Change in Real 10-Year Rate Increased in May
The real 10-year treasury rate was 1.31 percent in May 2015. This was the fourth month in a row that the real rate has risen, and it was the highest the real 10-year treasury rate has been since March 2014. It was the firsrt month since July 2014 that the change in the real rate was positive but the fourth month in a row that it has moved in this direction since its peak negative change in January 2015. While the nominal rate is still historically low, annual inflation has been negative for five straight months. This, more than anything, has been the cause in the increase in the change in the interest rate.
The Fed has indicated a desire for interest rates to rise, but has taken little action to make that happen. Increasing nervousness about the stock market may keep a lid on interest rates as well. However, with very low (or negative) inflation and a generally stable yield, it is likely that the change in real 10-year treasury rates will continue to increase. This is a negative sign for manufacturing. However, interest rates have quite a long lead time before they begin to affect industrial production and capital equipment spending.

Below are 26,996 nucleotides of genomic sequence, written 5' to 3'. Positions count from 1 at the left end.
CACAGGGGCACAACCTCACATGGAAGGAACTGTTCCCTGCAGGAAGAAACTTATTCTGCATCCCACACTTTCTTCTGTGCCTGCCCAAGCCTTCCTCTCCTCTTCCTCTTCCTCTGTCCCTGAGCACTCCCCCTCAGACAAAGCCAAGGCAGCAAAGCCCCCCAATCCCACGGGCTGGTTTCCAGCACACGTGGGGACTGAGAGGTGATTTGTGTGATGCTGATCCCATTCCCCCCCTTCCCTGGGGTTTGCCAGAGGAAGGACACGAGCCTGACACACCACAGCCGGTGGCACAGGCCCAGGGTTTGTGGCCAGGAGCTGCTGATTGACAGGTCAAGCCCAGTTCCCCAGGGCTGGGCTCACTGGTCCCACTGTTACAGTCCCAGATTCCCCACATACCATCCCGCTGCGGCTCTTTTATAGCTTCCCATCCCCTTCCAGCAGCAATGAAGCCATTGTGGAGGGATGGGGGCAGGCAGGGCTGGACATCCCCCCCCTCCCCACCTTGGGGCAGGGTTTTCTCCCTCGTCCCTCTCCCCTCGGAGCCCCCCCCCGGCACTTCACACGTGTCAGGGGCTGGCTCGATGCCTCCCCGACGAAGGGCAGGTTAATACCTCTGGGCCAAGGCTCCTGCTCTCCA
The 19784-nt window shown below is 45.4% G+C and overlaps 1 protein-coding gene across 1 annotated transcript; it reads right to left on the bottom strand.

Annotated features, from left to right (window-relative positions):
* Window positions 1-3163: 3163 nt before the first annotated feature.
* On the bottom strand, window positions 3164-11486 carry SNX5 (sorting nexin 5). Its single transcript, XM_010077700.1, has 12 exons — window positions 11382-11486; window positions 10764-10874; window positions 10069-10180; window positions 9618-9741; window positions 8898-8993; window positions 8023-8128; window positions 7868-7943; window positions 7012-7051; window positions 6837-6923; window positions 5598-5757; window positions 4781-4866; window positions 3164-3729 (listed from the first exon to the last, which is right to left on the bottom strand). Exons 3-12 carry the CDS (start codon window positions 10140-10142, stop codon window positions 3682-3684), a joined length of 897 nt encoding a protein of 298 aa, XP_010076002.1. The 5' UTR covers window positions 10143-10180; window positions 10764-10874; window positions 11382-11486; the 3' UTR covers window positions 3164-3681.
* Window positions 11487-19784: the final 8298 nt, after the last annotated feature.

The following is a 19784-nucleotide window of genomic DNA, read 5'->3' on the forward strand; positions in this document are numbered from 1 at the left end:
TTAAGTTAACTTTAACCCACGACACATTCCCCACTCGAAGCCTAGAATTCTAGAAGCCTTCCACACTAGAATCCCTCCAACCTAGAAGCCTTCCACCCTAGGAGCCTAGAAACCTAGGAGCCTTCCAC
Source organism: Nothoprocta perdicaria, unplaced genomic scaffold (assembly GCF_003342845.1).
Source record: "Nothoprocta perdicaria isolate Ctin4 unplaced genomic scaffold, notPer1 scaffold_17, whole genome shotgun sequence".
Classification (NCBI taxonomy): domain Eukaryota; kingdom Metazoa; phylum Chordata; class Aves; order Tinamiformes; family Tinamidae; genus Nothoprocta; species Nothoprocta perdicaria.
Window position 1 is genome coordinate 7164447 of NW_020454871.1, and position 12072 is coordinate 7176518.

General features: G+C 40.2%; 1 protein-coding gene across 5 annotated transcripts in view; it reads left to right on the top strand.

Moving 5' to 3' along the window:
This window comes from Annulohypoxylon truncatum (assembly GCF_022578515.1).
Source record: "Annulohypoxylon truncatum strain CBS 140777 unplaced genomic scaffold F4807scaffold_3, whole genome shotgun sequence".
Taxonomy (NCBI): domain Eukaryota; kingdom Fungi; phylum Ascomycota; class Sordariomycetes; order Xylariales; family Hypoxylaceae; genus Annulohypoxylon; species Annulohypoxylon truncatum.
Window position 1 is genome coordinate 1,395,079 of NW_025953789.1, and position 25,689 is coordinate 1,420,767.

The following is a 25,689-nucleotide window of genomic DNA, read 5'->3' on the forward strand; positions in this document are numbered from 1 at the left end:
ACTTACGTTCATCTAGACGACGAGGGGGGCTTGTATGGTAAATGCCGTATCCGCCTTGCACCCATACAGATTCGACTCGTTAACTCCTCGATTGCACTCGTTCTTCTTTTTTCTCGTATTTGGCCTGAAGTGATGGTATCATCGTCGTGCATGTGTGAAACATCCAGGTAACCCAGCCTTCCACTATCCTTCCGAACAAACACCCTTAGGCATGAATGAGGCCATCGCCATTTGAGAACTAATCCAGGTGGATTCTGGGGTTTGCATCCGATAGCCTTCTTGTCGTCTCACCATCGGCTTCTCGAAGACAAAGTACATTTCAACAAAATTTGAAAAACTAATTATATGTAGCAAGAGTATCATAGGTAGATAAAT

The 10-year treasury rate is good leading indicator of the money supply, consutrction spending, and consumer durable goods spending. The change in the real rate has turned to a negative indicator. Interest rate changes tend to lead these data points by 12-15 months. Therefore, we should expect to see decelerating growth in these data points begin (or continue) soon. Of course, this will largely depend on the Fed's decision to either raise interest rates or resume QE. Given the trend in rates, inflation, the exchange rate, and the overall economy, I find it hard to imagine that the Fed would raise rates. But, anything is possible.
The real Fed funds rate is an important leading indicator for the following industries: appliances; automotive; custom processors; furniture manufacturing; hardware; HVAC; metalcutting job shops; off-road/construction machinery; petrochemical processors; plastics/rubber; pumps/valves/plumbing products; textiles/clothing/leather goods; and wood/paper.
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